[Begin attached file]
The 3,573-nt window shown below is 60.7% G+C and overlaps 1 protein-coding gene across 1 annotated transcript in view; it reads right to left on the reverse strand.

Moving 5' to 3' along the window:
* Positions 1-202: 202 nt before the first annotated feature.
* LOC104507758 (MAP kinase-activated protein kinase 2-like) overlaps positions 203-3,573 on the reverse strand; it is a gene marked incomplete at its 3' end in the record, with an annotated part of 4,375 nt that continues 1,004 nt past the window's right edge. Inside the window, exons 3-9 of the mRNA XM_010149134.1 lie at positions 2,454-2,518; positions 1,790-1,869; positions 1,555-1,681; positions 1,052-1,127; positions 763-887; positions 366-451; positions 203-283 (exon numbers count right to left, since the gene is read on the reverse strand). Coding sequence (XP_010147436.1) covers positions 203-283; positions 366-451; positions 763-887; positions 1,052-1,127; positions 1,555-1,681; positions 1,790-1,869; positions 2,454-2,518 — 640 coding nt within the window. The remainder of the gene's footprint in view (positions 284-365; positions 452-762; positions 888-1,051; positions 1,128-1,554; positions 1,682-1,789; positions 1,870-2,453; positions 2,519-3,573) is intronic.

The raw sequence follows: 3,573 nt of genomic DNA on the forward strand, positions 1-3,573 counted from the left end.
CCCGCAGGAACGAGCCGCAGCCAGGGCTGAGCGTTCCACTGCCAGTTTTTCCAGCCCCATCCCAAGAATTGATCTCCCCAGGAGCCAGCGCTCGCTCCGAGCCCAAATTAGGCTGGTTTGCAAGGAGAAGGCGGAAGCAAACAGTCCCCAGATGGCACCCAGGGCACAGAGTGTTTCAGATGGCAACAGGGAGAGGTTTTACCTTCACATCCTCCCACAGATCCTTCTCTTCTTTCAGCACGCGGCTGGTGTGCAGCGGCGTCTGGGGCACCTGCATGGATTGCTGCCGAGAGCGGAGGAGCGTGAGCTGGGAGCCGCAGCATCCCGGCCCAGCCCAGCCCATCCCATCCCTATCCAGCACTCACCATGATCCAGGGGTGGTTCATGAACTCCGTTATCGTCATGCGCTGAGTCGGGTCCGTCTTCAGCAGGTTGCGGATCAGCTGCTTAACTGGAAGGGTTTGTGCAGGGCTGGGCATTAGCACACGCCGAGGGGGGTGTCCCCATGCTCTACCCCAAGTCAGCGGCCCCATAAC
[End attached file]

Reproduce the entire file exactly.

The 3,573-nt window shown below is 60.7% G+C and overlaps 1 protein-coding gene across 1 annotated transcript in view; it reads right to left on the reverse strand.

Moving 5' to 3' along the window:
* Positions 1-202: 202 nt before the first annotated feature.
* LOC104507758 (MAP kinase-activated protein kinase 2-like) overlaps positions 203-3,573 on the reverse strand; it is a gene marked incomplete at its 3' end in the record, with an annotated part of 4,375 nt that continues 1,004 nt past the window's right edge. Inside the window, exons 3-9 of the mRNA XM_010149134.1 lie at positions 2,454-2,518; positions 1,790-1,869; positions 1,555-1,681; positions 1,052-1,127; positions 763-887; positions 366-451; positions 203-283 (exon numbers count right to left, since the gene is read on the reverse strand). Coding sequence (XP_010147436.1) covers positions 203-283; positions 366-451; positions 763-887; positions 1,052-1,127; positions 1,555-1,681; positions 1,790-1,869; positions 2,454-2,518 — 640 coding nt within the window. The remainder of the gene's footprint in view (positions 284-365; positions 452-762; positions 888-1,051; positions 1,128-1,554; positions 1,682-1,789; positions 1,870-2,453; positions 2,519-3,573) is intronic.

The raw sequence follows: 3,573 nt of genomic DNA on the forward strand, positions 1-3,573 counted from the left end.
CCCGCAGGAACGAGCCGCAGCCAGGGCTGAGCGTTCCACTGCCAGTTTTTCCAGCCCCATCCCAAGAATTGATCTCCCCAGGAGCCAGCGCTCGCTCCGAGCCCAAATTAGGCTGGTTTGCAAGGAGAAGGCGGAAGCAAACAGTCCCCAGATGGCACCCAGGGCACAGAGTGTTTCAGATGGCAACAGGGAGAGGTTTTACCTTCACATCCTCCCACAGATCCTTCTCTTCTTTCAGCACGCGGCTGGTGTGCAGCGGCGTCTGGGGCACCTGCATGGATTGCTGCCGAGAGCGGAGGAGCGTGAGCTGGGAGCCGCAGCATCCCGGCCCAGCCCAGCCCATCCCATCCCTATCCAGCACTCACCATGATCCAGGGGTGGTTCATGAACTCCGTTATCGTCATGCGCTGAGTCGGGTCCGTCTTCAGCAGGTTGCGGATCAGCTGCTTAACTGGAAGGGTTTGTGCAGGGCTGGGCATTAGCACACGCCGAGGGGGGTGTCCCCATGCTCTACCCCAAGTCAGCGGCCCCATAAC